Relativistic astrophysics, mathematical problems in

From Encyclopedia of Mathematics
Jump to: navigation, search

Problems that arise in the study of astrophysical phenomena in which relativistic effects, i.e. effects of the special or general theory of relativity (cf. Relativity theory), are significant.

Mathematical problems in relativistic astrophysics are commonly divided into problems relating to cosmology — the science of the structure and the evolution of the Universe, and problems of relativistic astrophysics of individual celestial bodies. The solution of A.A. Friedman (cf. Cosmological models) is an example of a cosmological solution that describes the expansion (or contraction) of a homogeneous and isotropic Universe. Homogeneous anisotropic cosmological solutions have been classified (9 Bianchi types have been identified) and are well studied. Anisotropic and non-homogeneous solutions, being slight deviations from Friedman's solution (a linear approximation) have been studied in detail, and several simple non-linear solutions have been constructed.

An especially interesting problem is that of the presence of a singular point in the general cosmological solution at which infinite density of matter and an infinite space-time curvature is reached. Singularities have been shown to be unavoidable in the past under conditions that took place in the real Universe, and a general solution of the equations of the general theory of relativity with a singularity has been constructed. Active research is being conducted on the possibility of constructing cosmological solutions without a singularity, representing a departure from the framework of the traditional general theory of relativity.

A large class of problems involves the study of the interaction of relic radiation (which occupies space) with matter during the expansion of the Universe, and of the physical processes capable of generating such radiation.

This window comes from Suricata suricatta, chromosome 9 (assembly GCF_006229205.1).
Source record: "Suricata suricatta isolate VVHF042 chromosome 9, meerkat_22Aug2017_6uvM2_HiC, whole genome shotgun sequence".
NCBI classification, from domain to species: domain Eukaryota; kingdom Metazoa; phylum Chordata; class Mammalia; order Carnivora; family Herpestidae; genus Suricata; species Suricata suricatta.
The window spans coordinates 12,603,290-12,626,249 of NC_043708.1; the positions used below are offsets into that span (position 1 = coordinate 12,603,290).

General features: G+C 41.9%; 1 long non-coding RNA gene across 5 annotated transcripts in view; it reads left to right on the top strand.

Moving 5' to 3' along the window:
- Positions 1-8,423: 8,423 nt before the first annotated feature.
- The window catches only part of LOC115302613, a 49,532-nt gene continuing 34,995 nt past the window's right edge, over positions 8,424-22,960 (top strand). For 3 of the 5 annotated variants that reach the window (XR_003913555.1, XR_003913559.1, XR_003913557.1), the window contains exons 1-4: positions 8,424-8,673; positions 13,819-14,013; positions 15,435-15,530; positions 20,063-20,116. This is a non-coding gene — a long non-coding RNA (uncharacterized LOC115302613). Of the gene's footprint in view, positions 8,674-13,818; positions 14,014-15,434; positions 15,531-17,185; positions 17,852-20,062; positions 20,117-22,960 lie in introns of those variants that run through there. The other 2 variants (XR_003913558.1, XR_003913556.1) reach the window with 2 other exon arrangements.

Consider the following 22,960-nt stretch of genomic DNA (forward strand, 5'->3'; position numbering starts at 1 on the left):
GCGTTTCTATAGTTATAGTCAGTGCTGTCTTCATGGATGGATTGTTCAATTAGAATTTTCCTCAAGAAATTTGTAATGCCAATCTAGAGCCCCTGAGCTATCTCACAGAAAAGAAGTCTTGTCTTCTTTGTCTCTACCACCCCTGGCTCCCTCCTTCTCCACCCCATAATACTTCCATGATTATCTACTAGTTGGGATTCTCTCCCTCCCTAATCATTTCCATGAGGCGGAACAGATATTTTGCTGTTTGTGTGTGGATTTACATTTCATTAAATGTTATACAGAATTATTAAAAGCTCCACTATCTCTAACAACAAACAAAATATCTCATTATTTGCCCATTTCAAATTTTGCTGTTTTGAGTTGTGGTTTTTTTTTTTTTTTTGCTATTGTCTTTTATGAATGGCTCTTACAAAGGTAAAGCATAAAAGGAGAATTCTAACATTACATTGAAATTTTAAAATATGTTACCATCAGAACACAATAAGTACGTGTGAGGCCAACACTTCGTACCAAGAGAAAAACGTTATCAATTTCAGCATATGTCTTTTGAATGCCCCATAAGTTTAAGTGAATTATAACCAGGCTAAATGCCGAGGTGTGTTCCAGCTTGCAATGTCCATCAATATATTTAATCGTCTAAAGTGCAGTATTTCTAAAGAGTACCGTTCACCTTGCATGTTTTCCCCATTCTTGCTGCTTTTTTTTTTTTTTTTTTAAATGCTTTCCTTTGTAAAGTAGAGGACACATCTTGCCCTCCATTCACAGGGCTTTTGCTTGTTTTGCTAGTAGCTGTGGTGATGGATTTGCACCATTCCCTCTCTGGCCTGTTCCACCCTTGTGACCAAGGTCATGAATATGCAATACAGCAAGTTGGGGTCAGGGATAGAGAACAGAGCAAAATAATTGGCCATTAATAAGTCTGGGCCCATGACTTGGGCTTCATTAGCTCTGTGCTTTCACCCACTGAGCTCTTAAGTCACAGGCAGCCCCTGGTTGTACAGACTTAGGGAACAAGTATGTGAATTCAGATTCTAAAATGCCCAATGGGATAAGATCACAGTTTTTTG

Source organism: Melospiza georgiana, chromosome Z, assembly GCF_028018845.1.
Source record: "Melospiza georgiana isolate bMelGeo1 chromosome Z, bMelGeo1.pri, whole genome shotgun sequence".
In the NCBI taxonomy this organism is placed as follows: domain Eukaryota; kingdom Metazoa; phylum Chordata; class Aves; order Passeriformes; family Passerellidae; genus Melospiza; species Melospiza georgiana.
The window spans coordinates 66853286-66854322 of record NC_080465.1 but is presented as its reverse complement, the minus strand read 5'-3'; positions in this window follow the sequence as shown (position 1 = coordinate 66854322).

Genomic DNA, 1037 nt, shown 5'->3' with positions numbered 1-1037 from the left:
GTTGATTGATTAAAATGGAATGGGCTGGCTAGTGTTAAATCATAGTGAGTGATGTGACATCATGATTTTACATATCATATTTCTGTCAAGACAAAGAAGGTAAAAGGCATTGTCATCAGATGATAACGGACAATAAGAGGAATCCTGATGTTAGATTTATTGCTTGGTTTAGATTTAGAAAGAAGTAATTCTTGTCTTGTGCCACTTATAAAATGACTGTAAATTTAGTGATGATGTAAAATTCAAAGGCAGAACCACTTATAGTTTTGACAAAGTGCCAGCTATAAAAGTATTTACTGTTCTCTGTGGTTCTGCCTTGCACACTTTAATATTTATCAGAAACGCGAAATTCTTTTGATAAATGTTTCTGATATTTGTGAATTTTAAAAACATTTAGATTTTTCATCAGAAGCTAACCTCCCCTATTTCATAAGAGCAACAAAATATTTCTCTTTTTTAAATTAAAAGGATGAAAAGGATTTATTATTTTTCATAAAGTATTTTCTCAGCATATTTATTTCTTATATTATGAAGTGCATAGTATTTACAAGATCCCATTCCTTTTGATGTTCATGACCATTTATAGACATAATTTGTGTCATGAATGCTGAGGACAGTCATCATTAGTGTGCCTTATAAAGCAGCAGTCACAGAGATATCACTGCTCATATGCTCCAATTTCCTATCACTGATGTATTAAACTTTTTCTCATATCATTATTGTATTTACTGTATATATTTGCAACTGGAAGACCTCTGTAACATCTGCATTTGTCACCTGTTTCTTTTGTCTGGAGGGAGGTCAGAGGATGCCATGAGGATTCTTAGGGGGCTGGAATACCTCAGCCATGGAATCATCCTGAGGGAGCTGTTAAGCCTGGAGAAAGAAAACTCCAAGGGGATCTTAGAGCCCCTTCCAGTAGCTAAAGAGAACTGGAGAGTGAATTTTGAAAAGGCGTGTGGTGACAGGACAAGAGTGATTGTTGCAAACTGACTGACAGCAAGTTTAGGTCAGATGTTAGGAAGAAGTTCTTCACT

The mathematical problems in relativistic astrophysics for individual celestial bodies concern the equilibrium and stability of stars and constellations. Equilibrium masses have been found in white dwarfs and neutron stars, and the relativistic collapse of more massive stars (which turn into so-called "black holes" — objects that are only observable through their gravitational field) is also being studied. In connection with the search for and the study of relativistic objects (neutron stars, "black holes" , etc.), the problem of the accretion in them of matter with a magnetic field is studied.

The mathematical problems in relativistic astrophysics also include research on gravitational radiation. In a weak gravitational field in empty space the perturbations, e.g. the invariants of curvature, satisfy the wave equation, and the field of gravity extends in space like electromagnetic waves.


[1] Ya.B. Zel'dovich, I.D. Novikov, "Relativistic astrophysics" , 1 - Stars and relativity; 2 - Structure and evolution of the Universe , Chicago (1971–1983) (Translated from Russian)
[2] Ya.B. Zel'dovich, I.D. Novikov, "Relativistic astrophysics" , I. Stars and relativity , Chicago (1971) (Translated from Russian)
[3] Ya.B. Zel'dovich, I.D. Novikov, "Relativistic astrophysics" , II. Structure and evolution of the Universe , Chicago (1983) (Translated from Russian)
[4] P.J.E. Peebles, "Physical cosmology" , Princeton Univ. Press (1971) MR1216520
[5] C.W. Misner, K.S. Thorne, J.A. Wheeler, "Gravitation" , Freeman (1973) pp. Chapt. 30 MR0418833 Zbl 1177.83013 Zbl 0078.19106
[6] E.M. Lifshits, "On the gravitational stability of the expanding universe" Zh. Eksper. i Teor. Fiz. , 16 (1946) pp. 587–602 (In Russian) (English abstract)
[7] V.A. Belinskii, E.M. Lifshits, I.M. Khalatnikov, Uspekhi Fiz. Nauk , 102 (1970) pp. 463–500
[8] V.A. Braginskii, Uspekhi Fiz. Nauk , 86 (1965) pp. 433–446


Cf. also Astrophysics, mathematical problems of.


[a1] Ya.B. Zeldovich, A.A. Ruzmaikin, D.D. [D.D. Sokolov] Sokoloff, "Magnetic fields in astrophysics" , Gordon & Breach (1983) (Translated from Russian)
[a2] M.J. Rees, Phys. Rev. Letters , 28 (1972) pp. 1669–1671
[a3] R. Penrose, "Singularities and time-asymmetry" S.W. Hawking (ed.) W. Israel (ed.) , General Relativity, an Einstein Centenary Survey , Cambridge Univ. Press (1979) pp. 581–638
[a4] P.T. Landsberg, D.A. Evans, "Mathematical cosmology" , Clarendon Press (1977) MR0626340
[a5] S.W. Hawking, G.F.R. Ellis, "The large scale structure of space-time" , Cambridge Univ. Press (1973) MR0424186 Zbl 0265.53054
[a6] S. Weinberg, "Gravitation and cosmology" , Wiley (1972) pp. Chapt. 3
[a7] S. Chandrasekhar, "The mathematical theory of black holes" , Oxford Univ. Press (1983) MR0700826 Zbl 0511.53076
[a8] J. Ehlers (ed.) , Relativity theory and astrophysics , 1–3 , Amer. Math. Soc. (1967) Zbl 0203.28304
[a9] I.D. Novikov, V.P. Frolov, "Physics of black holes" , Kluwer (1989) (Translated from Russian) MR1032763 Zbl 0688.53034
How to Cite This Entry:
Relativistic astrophysics, mathematical problems in. Encyclopedia of Mathematics. URL:,_mathematical_problems_in&oldid=24550
This article was adapted from an original article by A.A. Ruzmaikin (originator), which appeared in Encyclopedia of Mathematics - ISBN 1402006098. See original article